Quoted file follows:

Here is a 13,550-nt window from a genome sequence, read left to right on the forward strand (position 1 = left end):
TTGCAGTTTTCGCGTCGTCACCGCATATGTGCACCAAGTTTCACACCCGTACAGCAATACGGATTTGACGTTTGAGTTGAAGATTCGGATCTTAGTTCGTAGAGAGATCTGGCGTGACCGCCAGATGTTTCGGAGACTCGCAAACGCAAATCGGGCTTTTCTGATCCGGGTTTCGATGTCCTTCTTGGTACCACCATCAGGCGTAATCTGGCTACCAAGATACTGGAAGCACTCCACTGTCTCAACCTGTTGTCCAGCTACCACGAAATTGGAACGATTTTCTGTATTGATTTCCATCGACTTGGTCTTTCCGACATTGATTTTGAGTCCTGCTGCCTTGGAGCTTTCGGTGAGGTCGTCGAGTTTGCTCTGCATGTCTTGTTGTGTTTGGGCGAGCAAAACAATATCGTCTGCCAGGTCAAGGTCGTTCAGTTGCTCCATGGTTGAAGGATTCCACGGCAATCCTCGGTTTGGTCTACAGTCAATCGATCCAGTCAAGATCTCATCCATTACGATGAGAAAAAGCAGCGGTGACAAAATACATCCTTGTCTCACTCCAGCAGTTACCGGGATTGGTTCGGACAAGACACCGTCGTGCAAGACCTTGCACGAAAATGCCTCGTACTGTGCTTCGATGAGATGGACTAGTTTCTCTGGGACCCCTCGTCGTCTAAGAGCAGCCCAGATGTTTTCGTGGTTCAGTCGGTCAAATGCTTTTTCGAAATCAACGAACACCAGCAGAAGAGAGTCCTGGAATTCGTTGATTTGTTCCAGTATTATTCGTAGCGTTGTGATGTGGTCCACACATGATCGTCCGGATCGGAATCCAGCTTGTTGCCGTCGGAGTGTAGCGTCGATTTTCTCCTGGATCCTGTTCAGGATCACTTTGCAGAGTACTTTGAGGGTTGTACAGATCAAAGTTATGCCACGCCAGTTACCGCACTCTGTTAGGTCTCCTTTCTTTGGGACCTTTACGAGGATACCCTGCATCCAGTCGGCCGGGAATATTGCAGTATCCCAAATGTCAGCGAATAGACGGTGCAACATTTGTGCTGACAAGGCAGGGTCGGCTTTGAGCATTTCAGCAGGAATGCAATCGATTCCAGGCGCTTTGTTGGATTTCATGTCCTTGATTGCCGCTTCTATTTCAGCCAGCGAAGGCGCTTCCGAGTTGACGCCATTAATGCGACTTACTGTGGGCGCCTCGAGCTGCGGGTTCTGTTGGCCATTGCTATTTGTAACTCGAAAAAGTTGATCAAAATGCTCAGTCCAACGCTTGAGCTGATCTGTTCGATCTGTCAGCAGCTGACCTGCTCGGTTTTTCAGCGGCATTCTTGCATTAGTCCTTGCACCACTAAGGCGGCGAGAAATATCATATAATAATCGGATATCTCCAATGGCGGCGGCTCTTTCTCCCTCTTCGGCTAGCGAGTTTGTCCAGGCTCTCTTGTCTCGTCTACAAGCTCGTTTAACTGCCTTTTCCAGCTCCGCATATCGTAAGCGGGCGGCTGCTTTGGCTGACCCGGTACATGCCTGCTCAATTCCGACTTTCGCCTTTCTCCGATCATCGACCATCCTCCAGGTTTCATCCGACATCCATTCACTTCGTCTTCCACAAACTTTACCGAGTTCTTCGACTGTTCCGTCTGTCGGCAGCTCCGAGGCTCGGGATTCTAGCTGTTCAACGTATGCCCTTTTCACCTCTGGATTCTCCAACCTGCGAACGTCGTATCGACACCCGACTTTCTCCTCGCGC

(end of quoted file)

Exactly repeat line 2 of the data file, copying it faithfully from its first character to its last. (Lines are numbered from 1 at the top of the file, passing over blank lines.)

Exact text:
TTGCAGTTTTCGCGTCGTCACCGCATATGTGCACCAAGTTTCACACCCGTACAGCAATACGGATTTGACGTTTGAGTTGAAGATTCGGATCTTAGTTCGTAGAGAGATCTGGCGTGACCGCCAGATGTTTCGGAGACTCGCAAACGCAAATCGGGCTTTTCTGATCCGGGTTTCGATGTCCTTCTTGGTACCACCATCAGGCGTAATCTGGCTACCAAGATACTGGAAGCACTCCACTGTCTCAACCTGTTGTCCAGCTACCACGAAATTGGAACGATTTTCTGTATTGATTTCCATCGACTTGGTCTTTCCGACATTGATTTTGAGTCCTGCTGCCTTGGAGCTTTCGGTGAGGTCGTCGAGTTTGCTCTGCATGTCTTGTTGTGTTTGGGCGAGCAAAACAATATCGTCTGCCAGGTCAAGGTCGTTCAGTTGCTCCATGGTTGAAGGATTCCACGGCAATCCTCGGTTTGGTCTACAGTCAATCGATCCAGTCAAGATCTCATCCATTACGATGAGAAAAAGCAGCGGTGACAAAATACATCCTTGTCTCACTCCAGCAGTTACCGGGATTGGTTCGGACAAGACACCGTCGTGCAAGACCTTGCACGAAAATGCCTCGTACTGTGCTTCGATGAGATGGACTAGTTTCTCTGGGACCCCTCGTCGTCTAAGAGCAGCCCAGATGTTTTCGTGGTTCAGTCGGTCAAATGCTTTTTCGAAATCAACGAACACCAGCAGAAGAGAGTCCTGGAATTCGTTGATTTGTTCCAGTATTATTCGTAGCGTTGTGATGTGGTCCACACATGATCGTCCGGATCGGAATCCAGCTTGTTGCCGTCGGAGTGTAGCGTCGATTTTCTCCTGGATCCTGTTCAGGATCACTTTGCAGAGTACTTTGAGGGTTGTACAGATCAAAGTTATGCCACGCCAGTTACCGCACTCTGTTAGGTCTCCTTTCTTTGGGACCTTTACGAGGATACCCTGCATCCAGTCGGCCGGGAATATTGCAGTATCCCAAATGTCAGCGAATAGACGGTGCAACATTTGTGCTGACAAGGCAGGGTCGGCTTTGAGCATTTCAGCAGGAATGCAATCGATTCCAGGCGCTTTGTTGGATTTCATGTCCTTGATTGCCGCTTCTATTTCAGCCAGCGAAGGCGCTTCCGAGTTGACGCCATTAATGCGACTTACTGTGGGCGCCTCGAGCTGCGGGTTCTGTTGGCCATTGCTATTTGTAACTCGAAAAAGTTGATCAAAATGCTCAGTCCAACGCTTGAGCTGATCTGTTCGATCTGTCAGCAGCTGACCTGCTCGGTTTTTCAGCGGCATTCTTGCATTAGTCCTTGCACCACTAAGGCGGCGAGAAATATCATATAATAATCGGATATCTCCAATGGCGGCGGCTCTTTCTCCCTCTTCGGCTAGCGAGTTTGTCCAGGCTCTCTTGTCTCGTCTACAAGCTCGTTTAACTGCCTTTTCCAGCTCCGCATATCGTAAGCGGGCGGCTGCTTTGGCTGACCCGGTACATGCCTGCTCAATTCCGACTTTCGCCTTTCTCCGATCATCGACCATCCTCCAGGTTTCATCCGACATCCATTCACTTCGTCTTCCACAAACTTTACCGAGTTCTTCGACTGTTCCGTCTGTCGGCAGCTCCGAGGCTCGGGATTCTAGCTGTTCAACGTATGCCCTTTTCACCTCTGGATTCTCCAACCTGCGAACGTCGTATCGACACCCGACTTTCTCCTCGCGC